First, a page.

In early 2016, Stephen Hawking solved a vexing paradox, showing how black holes miraculously at once obliterate and preserve information. But here on earth, there’s a much simpler paradox that needs solving. This one plagues our campus: In science, technology, engineering and mathematics, the most visible disabilities — the physical ones, such as mobility impairment — are the least visible.
As my suitemate, an erstwhile premed who has been paralyzed from the waist down since the age of 10, explained: “If you were to walk around campus and count the number of permanent wheelchair users in STEM, you would only count two: one chemistry graduate student and one engineering professor.”
And the nationwide statistics aren’t any better. A National Science Foundation study published in 2011 determined that in 2008 alone, just 0.25 to 0.75 percent of most science and engineering Ph.D.s went to physically disabled candidates. This needs to change.
There is a lot of evidence that diverse perspectives facilitate scientific discovery. In 2004, a group of sociologists from the University of Michigan showed that a diverse group of problem solvers consistently outperformed a more intelligent team. In science, approaching problems from new angles can be the key to solving them. And while I don’t want to make blanket claims, disabled students’ unique circumstances almost certainly equip them to approach questions in new ways.
But there is an even more important reason we need students like my suitemate in STEM at Yale: Inclusion is a right, not a privilege. Hawking was paralyzed later in life; by then, he was well on his way to an exceptional career in science. Had he become paralyzed earlier on, he might not have been as fortunate.
As a top-flight research institution, Yale has a profound responsibility to bring physically disabled students into the STEM disciplines. Though most of our labs technically comply with the guidelines of the Americans with Disabilities Act, they still don’t provide adequate access for those who are physically disabled, and certainly don’t signal a commitment to inclusion.
My suitemate described his experience in the organic chemistry lab course as “exasperating,” even though the instructor was extremely helpful and did everything she could to make things accessible, such as allowing him to use a lower bench. For instance, it was difficult for him to see what he was doing, posing a safety concern. Wheelchair users also find it hard to use top-loading centrifuges in labs, limiting their ability to participate in research.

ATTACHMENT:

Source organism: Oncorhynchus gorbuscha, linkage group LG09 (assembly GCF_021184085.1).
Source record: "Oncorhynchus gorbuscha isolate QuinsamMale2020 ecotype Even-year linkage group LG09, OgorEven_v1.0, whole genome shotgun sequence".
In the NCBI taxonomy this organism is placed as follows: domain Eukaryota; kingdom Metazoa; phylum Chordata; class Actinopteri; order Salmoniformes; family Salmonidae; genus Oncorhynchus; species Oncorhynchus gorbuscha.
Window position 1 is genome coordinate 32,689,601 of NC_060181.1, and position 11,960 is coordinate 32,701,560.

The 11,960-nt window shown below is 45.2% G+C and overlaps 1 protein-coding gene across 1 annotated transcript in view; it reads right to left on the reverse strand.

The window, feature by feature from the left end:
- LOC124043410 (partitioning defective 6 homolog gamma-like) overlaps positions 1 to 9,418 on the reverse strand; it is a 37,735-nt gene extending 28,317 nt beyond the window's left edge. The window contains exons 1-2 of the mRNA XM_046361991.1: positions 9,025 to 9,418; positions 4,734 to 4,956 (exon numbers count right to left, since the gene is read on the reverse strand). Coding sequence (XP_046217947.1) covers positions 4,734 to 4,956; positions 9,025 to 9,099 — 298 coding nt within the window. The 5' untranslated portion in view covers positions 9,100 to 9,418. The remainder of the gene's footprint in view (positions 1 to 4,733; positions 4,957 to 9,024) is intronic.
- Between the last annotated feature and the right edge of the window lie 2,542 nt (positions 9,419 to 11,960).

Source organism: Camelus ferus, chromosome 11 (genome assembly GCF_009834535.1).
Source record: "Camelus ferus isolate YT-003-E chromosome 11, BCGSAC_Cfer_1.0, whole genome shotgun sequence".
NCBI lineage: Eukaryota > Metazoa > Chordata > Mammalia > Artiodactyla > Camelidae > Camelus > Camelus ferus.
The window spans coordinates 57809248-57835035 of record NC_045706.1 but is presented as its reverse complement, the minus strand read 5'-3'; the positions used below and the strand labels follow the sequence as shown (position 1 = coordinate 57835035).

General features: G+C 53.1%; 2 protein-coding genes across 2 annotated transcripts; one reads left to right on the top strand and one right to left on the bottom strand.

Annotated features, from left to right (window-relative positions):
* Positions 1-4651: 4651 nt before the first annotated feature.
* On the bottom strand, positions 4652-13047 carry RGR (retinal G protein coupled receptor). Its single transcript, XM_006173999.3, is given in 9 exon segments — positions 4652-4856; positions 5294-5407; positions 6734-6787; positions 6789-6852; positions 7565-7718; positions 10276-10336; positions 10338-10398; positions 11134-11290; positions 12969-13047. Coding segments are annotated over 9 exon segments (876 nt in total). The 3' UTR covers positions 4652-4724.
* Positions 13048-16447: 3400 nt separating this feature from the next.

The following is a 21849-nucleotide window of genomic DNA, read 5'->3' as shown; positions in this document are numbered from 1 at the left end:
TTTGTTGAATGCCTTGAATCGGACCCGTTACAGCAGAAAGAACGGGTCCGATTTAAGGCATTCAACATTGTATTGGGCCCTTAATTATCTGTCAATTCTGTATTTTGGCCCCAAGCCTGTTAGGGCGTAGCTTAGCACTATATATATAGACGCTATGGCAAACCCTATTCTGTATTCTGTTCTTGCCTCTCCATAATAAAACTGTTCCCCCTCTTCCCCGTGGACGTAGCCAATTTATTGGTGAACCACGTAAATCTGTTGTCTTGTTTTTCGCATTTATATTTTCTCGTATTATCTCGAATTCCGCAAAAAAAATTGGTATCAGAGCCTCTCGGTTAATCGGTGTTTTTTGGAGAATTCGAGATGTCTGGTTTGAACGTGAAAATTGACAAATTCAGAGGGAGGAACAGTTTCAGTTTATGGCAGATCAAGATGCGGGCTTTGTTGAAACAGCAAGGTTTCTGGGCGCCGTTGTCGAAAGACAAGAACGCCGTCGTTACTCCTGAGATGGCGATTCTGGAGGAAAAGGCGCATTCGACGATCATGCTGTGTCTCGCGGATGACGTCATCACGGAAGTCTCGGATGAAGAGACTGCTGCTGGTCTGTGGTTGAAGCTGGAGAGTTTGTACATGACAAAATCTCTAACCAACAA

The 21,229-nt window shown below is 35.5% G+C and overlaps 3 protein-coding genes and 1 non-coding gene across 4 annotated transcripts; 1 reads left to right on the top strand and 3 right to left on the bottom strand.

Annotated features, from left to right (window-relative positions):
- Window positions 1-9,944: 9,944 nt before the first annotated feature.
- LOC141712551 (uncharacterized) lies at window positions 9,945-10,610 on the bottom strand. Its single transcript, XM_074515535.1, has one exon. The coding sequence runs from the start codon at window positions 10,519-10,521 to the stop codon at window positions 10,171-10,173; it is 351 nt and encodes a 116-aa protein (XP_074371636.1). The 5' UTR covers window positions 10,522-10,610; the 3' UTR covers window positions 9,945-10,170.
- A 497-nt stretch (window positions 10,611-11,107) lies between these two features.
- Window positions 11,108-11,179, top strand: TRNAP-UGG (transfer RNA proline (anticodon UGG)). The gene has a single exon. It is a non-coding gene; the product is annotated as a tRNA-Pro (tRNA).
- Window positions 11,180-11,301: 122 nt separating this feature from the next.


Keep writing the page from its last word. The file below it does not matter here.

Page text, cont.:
In the wake of plans for the new Yale Science Building to replace the old J.W. Gibbs Laboratory, now is as good a time as ever to work on building a space for all STEM students. We can, for example, lower every lab bench to help students like Ben, while simultaneously providing appropriate removable seats for non-disabled students. More labs could also make the switch to side-loading centrifuges. Additionally, providing physically disabled students with lab assistants — something that Stanford, for instance, is known for doing — would be tremendously helpful, and would enhance safety. These changes would take up a fraction of Yale’s operating budget.
Getting more disabled students into STEM would operate like a positive feedback loop. If we go out of our way to make things more inclusive, more physically disabled students will come to Yale to go into STEM. Accordingly, physical disabilities will become increasingly visible to the wider community.
A lot of attention has been given to attracting and retaining talented women and students of color in STEM. These efforts are important and deserve our continued support. But there are also plenty of physically disabled students who have the potential to excel in STEM. Unfortunately, at Yale, we have yet to create an environment that allows everyone — regardless of their physical capacity — to work hard and test their mettle. If we make a change, other universities will likely follow suit. And, who knows, we might just find the next Stephen Hawking.
Zachary Smithline is a junior in Saybrook College. Contact him at email@example.com .